This Is How Long Cranberries Take To Go Bad

Before busting out all of your best cranberry recipes for the holidays, you might want to consider how long these tart vibrant orbs will last hanging around your kitchen before baking them into a casserole or boiling them into a Thanksgiving side dish. Even though the USDA has stated that there are no current food shortages, we all remember what happened during the worst of the pandemic. The USDA now warns citizens of potential low inventory for specific food items.

Even without the added concern of food companies not having your favorite gravy packet or the right amount of cranberries, the idea of waiting to grocery shop until the last minute for a major holiday is stressful by itself. According to the U.S. Bureau of Labor Statistics, the Consumer Price Index of food has also risen over 11% in the last 12 months, so exactly what you purchase has never meant so much.

Knowing all of this, if you're taking the time to shop early for the holidays this year, you want to make sure your food stays fresh. There are certain tips available to maximize the freshness of your cranberries which can likely ensure long-lasting fruit up until the holidays and beyond.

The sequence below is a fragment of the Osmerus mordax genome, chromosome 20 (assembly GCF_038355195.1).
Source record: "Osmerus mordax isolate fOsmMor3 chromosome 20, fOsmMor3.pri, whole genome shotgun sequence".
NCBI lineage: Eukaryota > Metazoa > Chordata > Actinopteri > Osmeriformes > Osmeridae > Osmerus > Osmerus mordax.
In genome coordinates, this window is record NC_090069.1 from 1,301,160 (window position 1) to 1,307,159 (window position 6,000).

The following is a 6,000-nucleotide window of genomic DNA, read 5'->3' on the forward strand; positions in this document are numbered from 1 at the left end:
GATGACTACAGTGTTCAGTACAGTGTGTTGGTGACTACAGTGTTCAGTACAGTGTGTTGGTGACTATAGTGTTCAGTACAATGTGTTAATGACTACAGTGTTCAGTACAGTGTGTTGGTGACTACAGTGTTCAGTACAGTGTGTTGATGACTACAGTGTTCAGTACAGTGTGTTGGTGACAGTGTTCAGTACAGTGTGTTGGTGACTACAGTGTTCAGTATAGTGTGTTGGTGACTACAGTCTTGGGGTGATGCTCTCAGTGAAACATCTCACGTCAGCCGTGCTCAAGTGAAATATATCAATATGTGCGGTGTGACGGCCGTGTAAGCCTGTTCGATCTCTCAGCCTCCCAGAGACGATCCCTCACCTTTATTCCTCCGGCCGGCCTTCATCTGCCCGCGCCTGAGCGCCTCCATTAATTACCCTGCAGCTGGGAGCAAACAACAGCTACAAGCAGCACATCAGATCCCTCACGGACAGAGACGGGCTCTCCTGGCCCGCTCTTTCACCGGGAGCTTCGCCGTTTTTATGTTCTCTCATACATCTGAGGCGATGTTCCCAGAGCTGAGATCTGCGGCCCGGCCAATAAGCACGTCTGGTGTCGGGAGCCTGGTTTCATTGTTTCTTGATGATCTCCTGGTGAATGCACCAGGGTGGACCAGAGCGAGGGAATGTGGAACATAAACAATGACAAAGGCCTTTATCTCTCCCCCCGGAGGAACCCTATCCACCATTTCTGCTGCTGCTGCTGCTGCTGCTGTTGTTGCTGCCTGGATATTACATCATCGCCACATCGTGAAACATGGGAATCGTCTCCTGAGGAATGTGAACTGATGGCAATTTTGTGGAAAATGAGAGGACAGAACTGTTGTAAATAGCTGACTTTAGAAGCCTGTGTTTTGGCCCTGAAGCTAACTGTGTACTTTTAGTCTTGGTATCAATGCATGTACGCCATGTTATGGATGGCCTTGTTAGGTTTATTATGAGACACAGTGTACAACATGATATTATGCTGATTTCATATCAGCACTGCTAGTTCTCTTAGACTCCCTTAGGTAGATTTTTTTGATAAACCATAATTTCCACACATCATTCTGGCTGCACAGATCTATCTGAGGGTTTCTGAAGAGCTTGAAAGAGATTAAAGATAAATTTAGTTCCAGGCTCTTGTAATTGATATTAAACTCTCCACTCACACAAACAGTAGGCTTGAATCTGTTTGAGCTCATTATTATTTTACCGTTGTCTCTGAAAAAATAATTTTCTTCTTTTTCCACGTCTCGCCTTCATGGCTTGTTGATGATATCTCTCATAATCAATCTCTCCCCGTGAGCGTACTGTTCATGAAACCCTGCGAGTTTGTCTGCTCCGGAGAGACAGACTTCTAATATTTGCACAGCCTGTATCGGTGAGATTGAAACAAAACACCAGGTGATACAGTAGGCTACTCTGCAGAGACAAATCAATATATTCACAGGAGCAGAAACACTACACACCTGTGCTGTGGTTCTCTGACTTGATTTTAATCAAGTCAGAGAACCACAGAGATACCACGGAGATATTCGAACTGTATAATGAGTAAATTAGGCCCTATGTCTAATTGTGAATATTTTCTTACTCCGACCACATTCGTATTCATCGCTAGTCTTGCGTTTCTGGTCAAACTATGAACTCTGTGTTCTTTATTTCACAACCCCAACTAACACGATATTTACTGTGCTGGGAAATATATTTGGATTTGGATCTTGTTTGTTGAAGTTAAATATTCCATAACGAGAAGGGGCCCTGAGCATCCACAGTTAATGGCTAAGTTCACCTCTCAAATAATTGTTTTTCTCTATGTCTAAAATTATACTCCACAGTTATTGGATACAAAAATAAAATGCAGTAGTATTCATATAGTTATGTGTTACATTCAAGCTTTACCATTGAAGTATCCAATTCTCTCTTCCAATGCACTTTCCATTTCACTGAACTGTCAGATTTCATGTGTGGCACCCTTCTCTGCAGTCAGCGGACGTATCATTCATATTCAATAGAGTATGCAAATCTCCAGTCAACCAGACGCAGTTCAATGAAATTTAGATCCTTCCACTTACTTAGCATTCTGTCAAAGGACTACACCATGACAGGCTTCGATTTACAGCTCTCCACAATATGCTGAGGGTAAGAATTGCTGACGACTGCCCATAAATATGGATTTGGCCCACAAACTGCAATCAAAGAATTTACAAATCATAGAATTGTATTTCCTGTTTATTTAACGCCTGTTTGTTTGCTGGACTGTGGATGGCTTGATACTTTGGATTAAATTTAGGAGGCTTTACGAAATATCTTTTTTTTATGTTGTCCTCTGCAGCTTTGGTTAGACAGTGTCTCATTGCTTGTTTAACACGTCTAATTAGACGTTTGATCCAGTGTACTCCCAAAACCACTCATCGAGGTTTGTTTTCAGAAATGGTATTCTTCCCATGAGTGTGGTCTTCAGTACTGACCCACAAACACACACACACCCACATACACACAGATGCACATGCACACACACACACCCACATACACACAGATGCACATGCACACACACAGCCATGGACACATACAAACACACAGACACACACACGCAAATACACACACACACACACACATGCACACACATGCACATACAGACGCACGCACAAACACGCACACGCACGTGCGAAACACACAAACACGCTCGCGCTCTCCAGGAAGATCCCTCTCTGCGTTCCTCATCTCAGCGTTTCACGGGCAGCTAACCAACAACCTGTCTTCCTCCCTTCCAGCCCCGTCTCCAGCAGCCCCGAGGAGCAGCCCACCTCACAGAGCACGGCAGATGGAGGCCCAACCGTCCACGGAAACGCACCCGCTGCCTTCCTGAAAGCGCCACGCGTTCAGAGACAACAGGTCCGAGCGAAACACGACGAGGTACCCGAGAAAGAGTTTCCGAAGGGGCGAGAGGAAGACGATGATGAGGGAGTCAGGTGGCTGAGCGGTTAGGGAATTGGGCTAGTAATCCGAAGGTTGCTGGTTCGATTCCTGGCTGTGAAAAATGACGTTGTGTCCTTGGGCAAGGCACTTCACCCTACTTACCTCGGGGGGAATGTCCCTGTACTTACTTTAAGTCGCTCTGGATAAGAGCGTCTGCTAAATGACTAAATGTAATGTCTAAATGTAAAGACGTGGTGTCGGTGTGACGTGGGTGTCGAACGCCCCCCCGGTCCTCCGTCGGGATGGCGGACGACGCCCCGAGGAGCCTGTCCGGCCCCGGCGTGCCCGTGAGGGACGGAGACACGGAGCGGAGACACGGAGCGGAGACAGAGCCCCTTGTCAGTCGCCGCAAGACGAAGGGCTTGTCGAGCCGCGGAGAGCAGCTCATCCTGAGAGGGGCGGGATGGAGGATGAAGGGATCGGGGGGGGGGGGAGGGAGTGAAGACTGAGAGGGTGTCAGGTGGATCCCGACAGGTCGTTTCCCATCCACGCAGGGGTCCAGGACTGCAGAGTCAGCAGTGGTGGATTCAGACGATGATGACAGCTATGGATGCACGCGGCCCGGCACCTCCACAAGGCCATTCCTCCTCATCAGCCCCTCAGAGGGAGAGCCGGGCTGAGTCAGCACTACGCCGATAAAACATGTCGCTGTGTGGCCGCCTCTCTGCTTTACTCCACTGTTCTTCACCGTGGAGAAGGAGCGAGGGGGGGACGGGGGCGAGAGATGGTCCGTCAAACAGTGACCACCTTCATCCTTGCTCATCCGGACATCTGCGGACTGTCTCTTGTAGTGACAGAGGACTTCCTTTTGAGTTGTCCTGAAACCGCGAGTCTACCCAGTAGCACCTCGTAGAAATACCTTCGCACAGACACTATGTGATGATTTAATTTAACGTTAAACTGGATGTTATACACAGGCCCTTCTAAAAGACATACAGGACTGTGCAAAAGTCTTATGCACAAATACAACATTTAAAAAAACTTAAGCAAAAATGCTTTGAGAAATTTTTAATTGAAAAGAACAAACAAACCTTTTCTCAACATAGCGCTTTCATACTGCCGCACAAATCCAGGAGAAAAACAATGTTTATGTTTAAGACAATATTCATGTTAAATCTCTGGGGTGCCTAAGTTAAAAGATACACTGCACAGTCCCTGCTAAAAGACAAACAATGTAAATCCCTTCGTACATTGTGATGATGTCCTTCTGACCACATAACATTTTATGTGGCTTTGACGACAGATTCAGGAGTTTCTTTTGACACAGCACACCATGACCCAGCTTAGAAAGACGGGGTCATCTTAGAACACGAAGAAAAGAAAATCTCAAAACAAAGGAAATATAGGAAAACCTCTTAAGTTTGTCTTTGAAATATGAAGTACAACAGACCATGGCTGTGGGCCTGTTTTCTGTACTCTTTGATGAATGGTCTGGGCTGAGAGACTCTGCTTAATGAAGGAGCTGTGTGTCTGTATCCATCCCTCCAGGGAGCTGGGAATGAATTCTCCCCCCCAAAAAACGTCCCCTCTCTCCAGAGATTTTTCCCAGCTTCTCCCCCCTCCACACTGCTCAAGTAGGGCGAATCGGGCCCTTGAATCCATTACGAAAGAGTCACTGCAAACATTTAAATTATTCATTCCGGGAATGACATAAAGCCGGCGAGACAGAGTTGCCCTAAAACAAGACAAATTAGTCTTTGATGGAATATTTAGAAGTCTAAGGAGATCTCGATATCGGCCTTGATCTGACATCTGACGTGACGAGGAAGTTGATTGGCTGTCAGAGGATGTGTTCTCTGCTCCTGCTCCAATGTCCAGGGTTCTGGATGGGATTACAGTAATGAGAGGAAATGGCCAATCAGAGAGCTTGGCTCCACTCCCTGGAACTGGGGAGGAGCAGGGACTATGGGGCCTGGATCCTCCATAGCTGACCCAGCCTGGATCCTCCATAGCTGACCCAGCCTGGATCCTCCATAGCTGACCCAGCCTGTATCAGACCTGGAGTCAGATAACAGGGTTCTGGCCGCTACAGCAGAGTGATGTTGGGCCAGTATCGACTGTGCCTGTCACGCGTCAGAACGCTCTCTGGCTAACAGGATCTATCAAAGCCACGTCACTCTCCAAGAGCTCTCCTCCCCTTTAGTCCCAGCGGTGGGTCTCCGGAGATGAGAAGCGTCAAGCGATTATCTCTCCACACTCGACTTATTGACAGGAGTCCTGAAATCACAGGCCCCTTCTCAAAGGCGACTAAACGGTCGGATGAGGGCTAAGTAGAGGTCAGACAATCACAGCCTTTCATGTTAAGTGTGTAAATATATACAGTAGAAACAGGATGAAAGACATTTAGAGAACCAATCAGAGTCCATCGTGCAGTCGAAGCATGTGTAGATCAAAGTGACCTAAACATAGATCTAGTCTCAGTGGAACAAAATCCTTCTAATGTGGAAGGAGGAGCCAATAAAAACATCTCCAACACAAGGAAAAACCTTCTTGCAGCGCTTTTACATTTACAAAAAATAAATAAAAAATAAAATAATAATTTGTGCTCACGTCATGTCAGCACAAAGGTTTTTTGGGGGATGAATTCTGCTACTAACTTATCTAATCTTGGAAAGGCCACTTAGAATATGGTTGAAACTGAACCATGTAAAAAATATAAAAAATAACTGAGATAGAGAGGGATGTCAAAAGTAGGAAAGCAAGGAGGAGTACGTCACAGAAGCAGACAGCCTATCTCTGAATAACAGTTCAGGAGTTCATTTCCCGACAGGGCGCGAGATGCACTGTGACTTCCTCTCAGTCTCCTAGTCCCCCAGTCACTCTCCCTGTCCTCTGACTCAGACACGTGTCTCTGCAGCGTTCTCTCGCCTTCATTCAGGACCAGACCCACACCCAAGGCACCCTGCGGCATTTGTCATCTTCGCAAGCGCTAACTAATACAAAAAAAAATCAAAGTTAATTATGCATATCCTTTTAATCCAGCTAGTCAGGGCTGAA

Cranberries last a long time when stored properly

If you decide to buy cranberries before the holidays this year, how long they last depends on how they're stored. According to Still Tasty, cranberries that are kept refrigerated in closed containers last three to six weeks. You can also freeze them for up to 12 months in sealed plastic bags.

Beyond the 12-month mark, cranberries are still fine to use as long as they haven't lost color or turned too soft (per Still Tasty). If you find yourself with too much leftover cranberry sauce post-Thanksgiving, simply add the fruit accompaniment to one of many Thanksgiving leftover recipes.

So go ahead and buy cranberries early this year to save yourself the headache of a busy supermarket. If apple pie is also on your holiday menu, Healthline assures that apples will stay fresh in the refrigerator for up to six weeks. And if you're more of a pumpkin pie fan, according to Kitchen Sanity, pumpkins last two to three months if left intact so go big or gourd home.